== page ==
Blue Daisy Garden Diary - December 23/January 24
Winter Stocktaking by Nicki Jackson
There are any number of reasons why you might want to change your garden: perhaps your family dynamic has changed and it’s no longer fit for purpose; or you have new neighbours and their impact has changed your relationship with your garden, or it may be that you’ve just grown tired of some aspect of it. Whatever your reason winter is a good time to take stock and assess what is working for you and what isn’t, because with many plants having died back and shrubs having lost their leaves you can really get to see the bare bones of your garden.
We’d recommend starting by doing a rough sketch of the garden and marking on it some or all of the following information. It’s not everything you might need and it’s not in any order but it’s enough to help start the thinking process and get a good understanding of your land.
- Aspect – It’s important to know where the sun rises and sets in relation to your garden so do a compass reading and mark that on your sketch. Watch the garden at different times of the day to see how the shade moves around it – are there any areas in constant shade or are always sunny or just get morning sun, etc. Make notes of any trees or buildings in yours and your neighbours garden that cast shade; this is just as important to know as the compass reading.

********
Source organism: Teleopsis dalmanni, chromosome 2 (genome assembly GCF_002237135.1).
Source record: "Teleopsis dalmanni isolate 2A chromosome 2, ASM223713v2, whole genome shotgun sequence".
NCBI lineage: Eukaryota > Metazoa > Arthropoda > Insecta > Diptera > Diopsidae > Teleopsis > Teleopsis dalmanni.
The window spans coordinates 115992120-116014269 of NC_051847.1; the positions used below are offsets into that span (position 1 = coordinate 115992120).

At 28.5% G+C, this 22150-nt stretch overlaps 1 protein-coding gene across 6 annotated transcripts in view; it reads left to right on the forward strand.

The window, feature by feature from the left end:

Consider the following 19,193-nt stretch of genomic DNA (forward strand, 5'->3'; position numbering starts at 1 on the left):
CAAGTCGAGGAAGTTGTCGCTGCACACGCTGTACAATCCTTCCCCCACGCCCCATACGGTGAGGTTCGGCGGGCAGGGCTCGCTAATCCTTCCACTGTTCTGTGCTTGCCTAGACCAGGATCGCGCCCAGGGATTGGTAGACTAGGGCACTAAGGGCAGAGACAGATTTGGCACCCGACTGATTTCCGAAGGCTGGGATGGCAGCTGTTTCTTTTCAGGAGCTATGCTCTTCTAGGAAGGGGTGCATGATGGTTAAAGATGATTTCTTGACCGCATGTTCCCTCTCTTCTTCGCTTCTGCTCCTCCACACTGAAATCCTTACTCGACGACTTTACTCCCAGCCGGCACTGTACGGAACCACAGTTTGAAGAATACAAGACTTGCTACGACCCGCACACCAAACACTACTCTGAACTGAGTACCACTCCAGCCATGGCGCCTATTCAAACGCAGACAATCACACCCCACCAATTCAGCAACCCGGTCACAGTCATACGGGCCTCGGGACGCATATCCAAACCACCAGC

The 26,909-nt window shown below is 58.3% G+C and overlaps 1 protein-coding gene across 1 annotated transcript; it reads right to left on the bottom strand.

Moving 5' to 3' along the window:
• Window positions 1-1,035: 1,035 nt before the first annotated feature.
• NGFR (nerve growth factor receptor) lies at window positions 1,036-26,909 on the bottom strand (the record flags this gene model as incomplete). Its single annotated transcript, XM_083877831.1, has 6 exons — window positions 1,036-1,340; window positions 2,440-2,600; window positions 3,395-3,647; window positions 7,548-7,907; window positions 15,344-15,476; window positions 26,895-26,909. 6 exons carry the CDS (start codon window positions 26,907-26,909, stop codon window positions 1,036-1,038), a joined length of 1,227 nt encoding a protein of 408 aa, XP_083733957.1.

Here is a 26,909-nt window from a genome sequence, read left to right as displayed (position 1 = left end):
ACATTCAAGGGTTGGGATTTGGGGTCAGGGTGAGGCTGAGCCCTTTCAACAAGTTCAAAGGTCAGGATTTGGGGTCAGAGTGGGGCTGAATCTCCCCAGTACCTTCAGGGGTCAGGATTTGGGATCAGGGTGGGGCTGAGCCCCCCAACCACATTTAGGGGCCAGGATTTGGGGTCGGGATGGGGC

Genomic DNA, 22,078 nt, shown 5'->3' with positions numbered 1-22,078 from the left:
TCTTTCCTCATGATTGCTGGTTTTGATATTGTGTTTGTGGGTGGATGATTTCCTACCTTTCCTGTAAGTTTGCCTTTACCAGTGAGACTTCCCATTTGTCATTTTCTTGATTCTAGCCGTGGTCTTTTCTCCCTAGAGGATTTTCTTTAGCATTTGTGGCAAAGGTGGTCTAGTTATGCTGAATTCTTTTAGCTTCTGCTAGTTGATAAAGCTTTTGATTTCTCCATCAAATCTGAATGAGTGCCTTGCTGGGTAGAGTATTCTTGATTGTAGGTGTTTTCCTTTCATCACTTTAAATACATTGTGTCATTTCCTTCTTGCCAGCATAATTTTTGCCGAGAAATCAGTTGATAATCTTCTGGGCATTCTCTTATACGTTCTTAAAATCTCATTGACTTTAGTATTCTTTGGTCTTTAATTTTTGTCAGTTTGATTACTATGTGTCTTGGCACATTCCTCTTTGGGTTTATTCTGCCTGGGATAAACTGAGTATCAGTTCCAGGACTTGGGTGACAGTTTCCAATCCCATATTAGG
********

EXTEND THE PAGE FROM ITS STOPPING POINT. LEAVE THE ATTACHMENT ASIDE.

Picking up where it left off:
- Boundaries – which do you own, one or all of them? Or is it a shared ownership? What do the boundaries currently comprise of, is it a hedge, if so what sort of hedge is it, deciduous or evergreen; is it a good shape/do you like it; is it too big or about the right size? Is the boundary a fence or a wall and if so, is it in good repair and do all the boundaries match?
- Elements to be retained – is there anything in the garden you want to keep? A plant that has been passed down the generations or has been given as a gift perhaps? Are there any trees you want to keep, if not why not, be completely sure as once the tree has gone it’s really gone. Do you have a shed or summer house that can’t be moved; or a statue or pond or anything else that needs to stay exactly where it is? Are there any elements that need to stay but can be placed elsewhere?
- Pollution – this might be noise or smoke, or smells for instance. Make a note of the direction it’s coming from.
- Privacy – do you feel overlooked in any part of the garden? Where from? Does it bother you, are you avoiding areas that are too exposed?
- Soil – understanding the pH and make-up of the soil is important and it’s worth doing a test in a few different areas of the garden. Soil testers can be bought in garden centres or online.
- Utilities – do you have any underground pipes, overground cables or manhole covers. Every garden has one or more of these and the newer the house it seems the more manhole covers there are to disguise!
- Water – Watch where the water drains to or runs from during heavy rain, and which part/s of your garden are waterlogged or soggy too. Conversely make a note of dry patches as well.
This really is just the beginning and there’s so much we haven’t touched on, but knowing this information is key to being able to plan your garden effectively. What you do with it now is up to you, you can use it to begin discussions with your family and help you decide what it is you want and where or it can form the basis of a conversation with a garden designer.
© Nicki Jackson, Blue Daisy Gardens 2023